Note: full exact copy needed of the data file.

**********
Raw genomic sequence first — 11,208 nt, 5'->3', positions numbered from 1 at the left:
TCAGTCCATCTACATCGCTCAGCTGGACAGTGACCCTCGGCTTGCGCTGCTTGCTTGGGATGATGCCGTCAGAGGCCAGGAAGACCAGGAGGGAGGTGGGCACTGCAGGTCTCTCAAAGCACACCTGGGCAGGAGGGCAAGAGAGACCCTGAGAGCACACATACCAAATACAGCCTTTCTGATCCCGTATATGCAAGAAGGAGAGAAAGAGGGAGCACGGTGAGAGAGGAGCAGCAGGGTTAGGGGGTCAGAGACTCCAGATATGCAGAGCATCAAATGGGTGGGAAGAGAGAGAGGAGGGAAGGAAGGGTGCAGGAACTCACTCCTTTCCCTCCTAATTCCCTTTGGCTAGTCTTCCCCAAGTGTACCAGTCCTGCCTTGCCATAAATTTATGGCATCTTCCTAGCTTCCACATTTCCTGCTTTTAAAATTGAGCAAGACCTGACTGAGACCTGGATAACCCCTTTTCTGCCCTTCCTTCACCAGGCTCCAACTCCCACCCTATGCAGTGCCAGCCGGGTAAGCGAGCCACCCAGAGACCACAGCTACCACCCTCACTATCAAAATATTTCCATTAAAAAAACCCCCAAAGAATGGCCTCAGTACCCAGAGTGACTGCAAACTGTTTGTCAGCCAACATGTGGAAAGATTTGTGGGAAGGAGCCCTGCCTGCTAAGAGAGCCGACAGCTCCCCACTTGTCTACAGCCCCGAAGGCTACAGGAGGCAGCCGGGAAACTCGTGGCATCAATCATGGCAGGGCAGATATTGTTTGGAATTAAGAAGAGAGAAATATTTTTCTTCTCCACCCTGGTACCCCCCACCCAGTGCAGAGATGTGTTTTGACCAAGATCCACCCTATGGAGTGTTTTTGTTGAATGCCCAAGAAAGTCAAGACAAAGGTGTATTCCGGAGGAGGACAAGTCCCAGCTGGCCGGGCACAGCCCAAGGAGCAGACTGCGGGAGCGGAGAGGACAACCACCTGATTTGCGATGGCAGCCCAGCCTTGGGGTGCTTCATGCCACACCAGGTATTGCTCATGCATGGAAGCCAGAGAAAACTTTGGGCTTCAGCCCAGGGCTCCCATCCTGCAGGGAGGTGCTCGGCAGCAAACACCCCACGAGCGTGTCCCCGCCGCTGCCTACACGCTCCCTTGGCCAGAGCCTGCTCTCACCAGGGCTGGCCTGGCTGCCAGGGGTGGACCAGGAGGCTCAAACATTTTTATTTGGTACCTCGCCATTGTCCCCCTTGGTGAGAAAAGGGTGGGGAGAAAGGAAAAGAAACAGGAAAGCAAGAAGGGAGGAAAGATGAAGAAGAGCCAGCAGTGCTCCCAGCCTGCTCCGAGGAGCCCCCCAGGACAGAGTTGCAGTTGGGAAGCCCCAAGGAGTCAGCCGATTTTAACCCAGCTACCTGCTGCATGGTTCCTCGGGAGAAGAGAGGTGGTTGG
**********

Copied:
Raw genomic sequence first — 11,208 nt, 5'->3', positions numbered from 1 at the left:
TCAGTCCATCTACATCGCTCAGCTGGACAGTGACCCTCGGCTTGCGCTGCTTGCTTGGGATGATGCCGTCAGAGGCCAGGAAGACCAGGAGGGAGGTGGGCACTGCAGGTCTCTCAAAGCACACCTGGGCAGGAGGGCAAGAGAGACCCTGAGAGCACACATACCAAATACAGCCTTTCTGATCCCGTATATGCAAGAAGGAGAGAAAGAGGGAGCACGGTGAGAGAGGAGCAGCAGGGTTAGGGGGTCAGAGACTCCAGATATGCAGAGCATCAAATGGGTGGGAAGAGAGAGAGGAGGGAAGGAAGGGTGCAGGAACTCACTCCTTTCCCTCCTAATTCCCTTTGGCTAGTCTTCCCCAAGTGTACCAGTCCTGCCTTGCCATAAATTTATGGCATCTTCCTAGCTTCCACATTTCCTGCTTTTAAAATTGAGCAAGACCTGACTGAGACCTGGATAACCCCTTTTCTGCCCTTCCTTCACCAGGCTCCAACTCCCACCCTATGCAGTGCCAGCCGGGTAAGCGAGCCACCCAGAGACCACAGCTACCACCCTCACTATCAAAATATTTCCATTAAAAAAACCCCCAAAGAATGGCCTCAGTACCCAGAGTGACTGCAAACTGTTTGTCAGCCAACATGTGGAAAGATTTGTGGGAAGGAGCCCTGCCTGCTAAGAGAGCCGACAGCTCCCCACTTGTCTACAGCCCCGAAGGCTACAGGAGGCAGCCGGGAAACTCGTGGCATCAATCATGGCAGGGCAGATATTGTTTGGAATTAAGAAGAGAGAAATATTTTTCTTCTCCACCCTGGTACCCCCCACCCAGTGCAGAGATGTGTTTTGACCAAGATCCACCCTATGGAGTGTTTTTGTTGAATGCCCAAGAAAGTCAAGACAAAGGTGTATTCCGGAGGAGGACAAGTCCCAGCTGGCCGGGCACAGCCCAAGGAGCAGACTGCGGGAGCGGAGAGGACAACCACCTGATTTGCGATGGCAGCCCAGCCTTGGGGTGCTTCATGCCACACCAGGTATTGCTCATGCATGGAAGCCAGAGAAAACTTTGGGCTTCAGCCCAGGGCTCCCATCCTGCAGGGAGGTGCTCGGCAGCAAACACCCCACGAGCGTGTCCCCGCCGCTGCCTACACGCTCCCTTGGCCAGAGCCTGCTCTCACCAGGGCTGGCCTGGCTGCCAGGGGTGGACCAGGAGGCTCAAACATTTTTATTTGGTACCTCGCCATTGTCCCCCTTGGTGAGAAAAGGGTGGGGAGAAAGGAAAAGAAACAGGAAAGCAAGAAGGGAGGAAAGATGAAGAAGAGCCAGCAGTGCTCCCAGCCTGCTCCGAGGAGCCCCCCAGGACAGAGTTGCAGTTGGGAAGCCCCAAGGAGTCAGCCGATTTTAACCCAGCTACCTGCTGCATGGTTCCTCGGGAGAAGAGAGGTGGTTGG